Saturday, January 23, 2010

Addicted to fun.

Tiger Woods is in sex rehab. He's in some sort of facility that is supposed to "cure" him of his alleged addiction to sex. It's interesting on many levels, not the least of which is that one can say he is addicted to sex and get a pass on all that junk he did in the name of medical science or psychiatry.
We gleefully sell drugs to give men a longer lasting erection to the point that we put the ads on when kids are watching TV, then have the nerve to call sex an addiction.
The other thing that is interesting about Tiger's stint in the joint is that while he is in there he is to be celibate. No activity of any kind, with himself or others, while he is undergoing his treatment. I find it fascinating that we choose to treat one extreme condition with another. How does that teach moderation? I wonder what the recidivist rate is at this place?
He is supposed to emerge a new man, free of all his womanizing ways. I suppose he'll come out with some "one day at a time" line or whatever drug addicts say when they've cleaned up. Is Tiger supposed to feel guilty every time he has sex? When alcoholics are treated they can't have even one drink for fear of going back to their old ways. Isn't this the same thing?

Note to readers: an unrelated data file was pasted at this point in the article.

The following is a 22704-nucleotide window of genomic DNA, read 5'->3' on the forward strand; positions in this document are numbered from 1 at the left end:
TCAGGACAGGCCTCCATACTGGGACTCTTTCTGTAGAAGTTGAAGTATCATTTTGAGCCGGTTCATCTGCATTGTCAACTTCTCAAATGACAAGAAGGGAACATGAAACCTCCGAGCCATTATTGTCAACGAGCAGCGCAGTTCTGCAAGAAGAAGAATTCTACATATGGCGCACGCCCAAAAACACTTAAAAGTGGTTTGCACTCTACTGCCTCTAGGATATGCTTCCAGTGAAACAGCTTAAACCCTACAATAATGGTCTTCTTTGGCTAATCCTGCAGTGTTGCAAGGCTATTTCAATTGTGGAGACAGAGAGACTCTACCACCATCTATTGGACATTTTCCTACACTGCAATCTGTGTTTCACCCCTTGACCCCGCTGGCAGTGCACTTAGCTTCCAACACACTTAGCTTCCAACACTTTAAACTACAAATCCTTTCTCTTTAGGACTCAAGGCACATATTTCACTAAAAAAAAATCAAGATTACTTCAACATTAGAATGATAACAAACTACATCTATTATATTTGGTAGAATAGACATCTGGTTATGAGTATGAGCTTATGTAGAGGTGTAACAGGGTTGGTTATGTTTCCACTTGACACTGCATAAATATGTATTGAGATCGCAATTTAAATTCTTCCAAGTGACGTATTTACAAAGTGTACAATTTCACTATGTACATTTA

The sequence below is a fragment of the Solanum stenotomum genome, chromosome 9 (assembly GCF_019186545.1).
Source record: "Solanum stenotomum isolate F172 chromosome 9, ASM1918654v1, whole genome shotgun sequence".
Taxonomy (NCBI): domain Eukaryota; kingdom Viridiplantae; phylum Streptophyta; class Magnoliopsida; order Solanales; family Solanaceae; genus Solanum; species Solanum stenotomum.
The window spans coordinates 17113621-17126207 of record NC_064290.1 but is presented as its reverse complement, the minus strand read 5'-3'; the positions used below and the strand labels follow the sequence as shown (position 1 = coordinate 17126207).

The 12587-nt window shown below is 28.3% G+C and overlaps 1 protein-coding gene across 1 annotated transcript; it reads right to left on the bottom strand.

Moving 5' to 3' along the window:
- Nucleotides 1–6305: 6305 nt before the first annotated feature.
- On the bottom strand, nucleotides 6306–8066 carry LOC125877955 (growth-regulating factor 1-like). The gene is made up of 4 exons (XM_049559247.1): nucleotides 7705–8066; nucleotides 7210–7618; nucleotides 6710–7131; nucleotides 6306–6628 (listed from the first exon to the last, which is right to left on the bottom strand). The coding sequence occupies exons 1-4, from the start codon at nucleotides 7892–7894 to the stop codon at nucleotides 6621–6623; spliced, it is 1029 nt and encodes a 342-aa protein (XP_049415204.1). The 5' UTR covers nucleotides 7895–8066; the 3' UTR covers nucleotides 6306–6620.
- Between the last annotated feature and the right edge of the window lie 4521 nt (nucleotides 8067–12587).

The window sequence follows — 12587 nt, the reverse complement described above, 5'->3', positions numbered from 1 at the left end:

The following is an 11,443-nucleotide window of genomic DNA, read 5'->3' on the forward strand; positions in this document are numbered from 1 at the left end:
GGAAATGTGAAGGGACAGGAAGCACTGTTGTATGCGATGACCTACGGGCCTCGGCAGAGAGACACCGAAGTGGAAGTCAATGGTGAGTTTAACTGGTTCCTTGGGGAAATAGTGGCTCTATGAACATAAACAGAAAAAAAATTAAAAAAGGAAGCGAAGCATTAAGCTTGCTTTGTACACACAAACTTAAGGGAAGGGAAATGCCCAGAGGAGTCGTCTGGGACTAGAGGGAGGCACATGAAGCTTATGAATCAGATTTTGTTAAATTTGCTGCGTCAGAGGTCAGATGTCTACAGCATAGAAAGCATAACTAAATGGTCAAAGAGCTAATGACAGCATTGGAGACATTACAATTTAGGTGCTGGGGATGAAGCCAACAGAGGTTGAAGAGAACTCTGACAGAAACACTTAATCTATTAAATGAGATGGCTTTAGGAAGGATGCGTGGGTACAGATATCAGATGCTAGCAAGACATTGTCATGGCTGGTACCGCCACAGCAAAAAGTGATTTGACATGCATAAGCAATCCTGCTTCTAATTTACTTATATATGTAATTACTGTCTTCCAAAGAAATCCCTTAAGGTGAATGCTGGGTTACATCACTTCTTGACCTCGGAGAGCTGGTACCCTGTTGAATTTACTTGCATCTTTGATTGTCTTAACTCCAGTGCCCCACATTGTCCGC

Usually, drug addicts or alcoholics turn to God and become pious preachers, proclaiming that God has transformed their life and that they have dedicated their lives to spreading the Word.
It's trading one habit for another, and I think most of us have some habit or other that we habitually do. I've been exercising and lifting weights for over 25 years. If I go two days without it, I feel bad and I have to find a way to make sure that I get back as soon as I can. Am I addicted to it? Maybe I should go to rehab.
No, it's only the bad things that we seek treatment for. Or the things that people tell us are bad.
tiger woods likes sex.
it's fascinating, really.
doesn't everyone?

Tuesday, January 19, 2010

Random obtuse thoughts following a coherent one.

Sometimes I post something that I think is weak, and I can't wait until the next time I get a coherent thought so I can post something new and put the ugliness behind me. Other times, I post something that I figure I could die the next day and have it be the last thing I say and be happy with it. Such was the case Monday. Now, I find myself in the unenviable position of having to post something equally as interesting today. It ain't gonna happen.
I got a Tweet from Paula Creamer. I know, big deal, but with 3,800 followers, to pick me out to thank "for being such a great fan" was pretty cool to read. She's so awesome, it's hard to explain.
Big Daddy Graham posted a link to the rant I did about music a few days ago. Also pretty cool.